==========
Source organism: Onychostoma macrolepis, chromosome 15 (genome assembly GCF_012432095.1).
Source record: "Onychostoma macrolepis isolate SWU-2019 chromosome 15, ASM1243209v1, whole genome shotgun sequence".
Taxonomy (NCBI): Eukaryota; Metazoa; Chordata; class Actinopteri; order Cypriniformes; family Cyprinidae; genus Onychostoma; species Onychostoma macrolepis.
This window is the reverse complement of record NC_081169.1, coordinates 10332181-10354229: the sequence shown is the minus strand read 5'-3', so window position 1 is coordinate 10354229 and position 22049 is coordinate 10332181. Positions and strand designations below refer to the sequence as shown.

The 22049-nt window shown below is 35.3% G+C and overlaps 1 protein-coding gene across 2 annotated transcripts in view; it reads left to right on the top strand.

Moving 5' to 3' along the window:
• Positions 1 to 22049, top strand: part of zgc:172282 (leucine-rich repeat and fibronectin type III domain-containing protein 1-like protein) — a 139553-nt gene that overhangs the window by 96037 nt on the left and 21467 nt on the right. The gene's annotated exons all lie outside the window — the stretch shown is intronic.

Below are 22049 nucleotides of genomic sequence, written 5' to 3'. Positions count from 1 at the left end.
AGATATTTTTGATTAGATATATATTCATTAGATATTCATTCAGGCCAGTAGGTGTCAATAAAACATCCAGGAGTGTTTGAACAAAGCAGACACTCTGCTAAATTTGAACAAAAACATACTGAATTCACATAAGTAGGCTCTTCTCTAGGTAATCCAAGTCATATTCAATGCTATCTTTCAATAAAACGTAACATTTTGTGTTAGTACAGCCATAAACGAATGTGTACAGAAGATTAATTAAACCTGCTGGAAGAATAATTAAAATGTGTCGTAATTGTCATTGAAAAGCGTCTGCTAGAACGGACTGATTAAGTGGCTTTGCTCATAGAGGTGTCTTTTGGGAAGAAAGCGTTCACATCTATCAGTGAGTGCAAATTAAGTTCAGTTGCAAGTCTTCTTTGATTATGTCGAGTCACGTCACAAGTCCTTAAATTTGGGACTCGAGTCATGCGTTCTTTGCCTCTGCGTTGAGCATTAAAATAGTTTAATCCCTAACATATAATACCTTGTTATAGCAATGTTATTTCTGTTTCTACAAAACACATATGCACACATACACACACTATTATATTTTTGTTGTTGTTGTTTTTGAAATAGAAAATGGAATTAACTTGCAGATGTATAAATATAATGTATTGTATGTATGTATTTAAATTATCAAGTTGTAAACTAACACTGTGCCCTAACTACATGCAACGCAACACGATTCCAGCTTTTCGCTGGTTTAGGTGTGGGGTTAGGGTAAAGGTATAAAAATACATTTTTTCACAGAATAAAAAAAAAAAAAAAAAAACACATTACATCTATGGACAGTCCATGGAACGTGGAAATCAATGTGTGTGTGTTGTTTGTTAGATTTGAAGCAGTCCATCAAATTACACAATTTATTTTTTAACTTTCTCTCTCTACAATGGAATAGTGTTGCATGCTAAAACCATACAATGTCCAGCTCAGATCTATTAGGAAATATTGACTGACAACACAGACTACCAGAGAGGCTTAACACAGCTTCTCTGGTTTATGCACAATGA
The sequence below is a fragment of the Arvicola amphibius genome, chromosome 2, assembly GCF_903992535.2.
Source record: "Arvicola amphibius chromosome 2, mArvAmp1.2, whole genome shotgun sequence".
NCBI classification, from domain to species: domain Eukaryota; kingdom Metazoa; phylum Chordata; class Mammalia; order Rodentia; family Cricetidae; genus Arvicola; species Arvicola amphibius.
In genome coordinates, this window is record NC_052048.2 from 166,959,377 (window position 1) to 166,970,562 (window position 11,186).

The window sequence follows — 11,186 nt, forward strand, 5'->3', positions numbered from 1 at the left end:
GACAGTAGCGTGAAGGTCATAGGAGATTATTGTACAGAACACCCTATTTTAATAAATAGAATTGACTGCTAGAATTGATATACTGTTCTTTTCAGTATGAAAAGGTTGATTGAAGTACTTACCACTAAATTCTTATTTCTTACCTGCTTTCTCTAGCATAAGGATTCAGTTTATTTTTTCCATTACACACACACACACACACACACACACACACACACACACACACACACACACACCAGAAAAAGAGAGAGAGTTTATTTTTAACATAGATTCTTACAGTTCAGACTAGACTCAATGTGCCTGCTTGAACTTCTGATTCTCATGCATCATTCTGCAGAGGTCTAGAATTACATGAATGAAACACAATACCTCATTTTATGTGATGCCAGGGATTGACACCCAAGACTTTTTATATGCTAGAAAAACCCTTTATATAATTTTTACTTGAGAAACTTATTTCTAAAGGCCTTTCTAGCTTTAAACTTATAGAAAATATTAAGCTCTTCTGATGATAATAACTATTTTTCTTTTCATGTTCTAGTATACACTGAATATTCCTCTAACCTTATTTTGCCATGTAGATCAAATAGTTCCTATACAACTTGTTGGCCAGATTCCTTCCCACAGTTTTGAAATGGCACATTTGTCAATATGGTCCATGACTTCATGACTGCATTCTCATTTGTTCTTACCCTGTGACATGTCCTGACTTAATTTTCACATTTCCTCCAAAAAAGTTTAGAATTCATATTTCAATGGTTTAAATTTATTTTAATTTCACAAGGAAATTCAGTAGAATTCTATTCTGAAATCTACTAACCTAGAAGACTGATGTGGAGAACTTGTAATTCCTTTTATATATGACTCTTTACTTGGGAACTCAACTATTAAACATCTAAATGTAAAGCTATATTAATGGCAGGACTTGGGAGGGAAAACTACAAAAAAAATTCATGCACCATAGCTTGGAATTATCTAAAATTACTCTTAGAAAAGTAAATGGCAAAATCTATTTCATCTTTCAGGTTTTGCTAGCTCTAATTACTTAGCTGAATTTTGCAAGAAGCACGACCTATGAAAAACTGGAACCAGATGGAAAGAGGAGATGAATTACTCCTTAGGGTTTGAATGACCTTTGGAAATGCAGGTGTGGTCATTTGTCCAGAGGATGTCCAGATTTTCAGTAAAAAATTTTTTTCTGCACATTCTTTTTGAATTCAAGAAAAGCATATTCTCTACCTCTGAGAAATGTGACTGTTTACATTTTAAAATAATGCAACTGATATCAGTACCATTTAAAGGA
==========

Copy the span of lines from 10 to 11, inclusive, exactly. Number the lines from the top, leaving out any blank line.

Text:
The sequence below is a fragment of the Arvicola amphibius genome, chromosome 2, assembly GCF_903992535.2.
Source record: "Arvicola amphibius chromosome 2, mArvAmp1.2, whole genome shotgun sequence".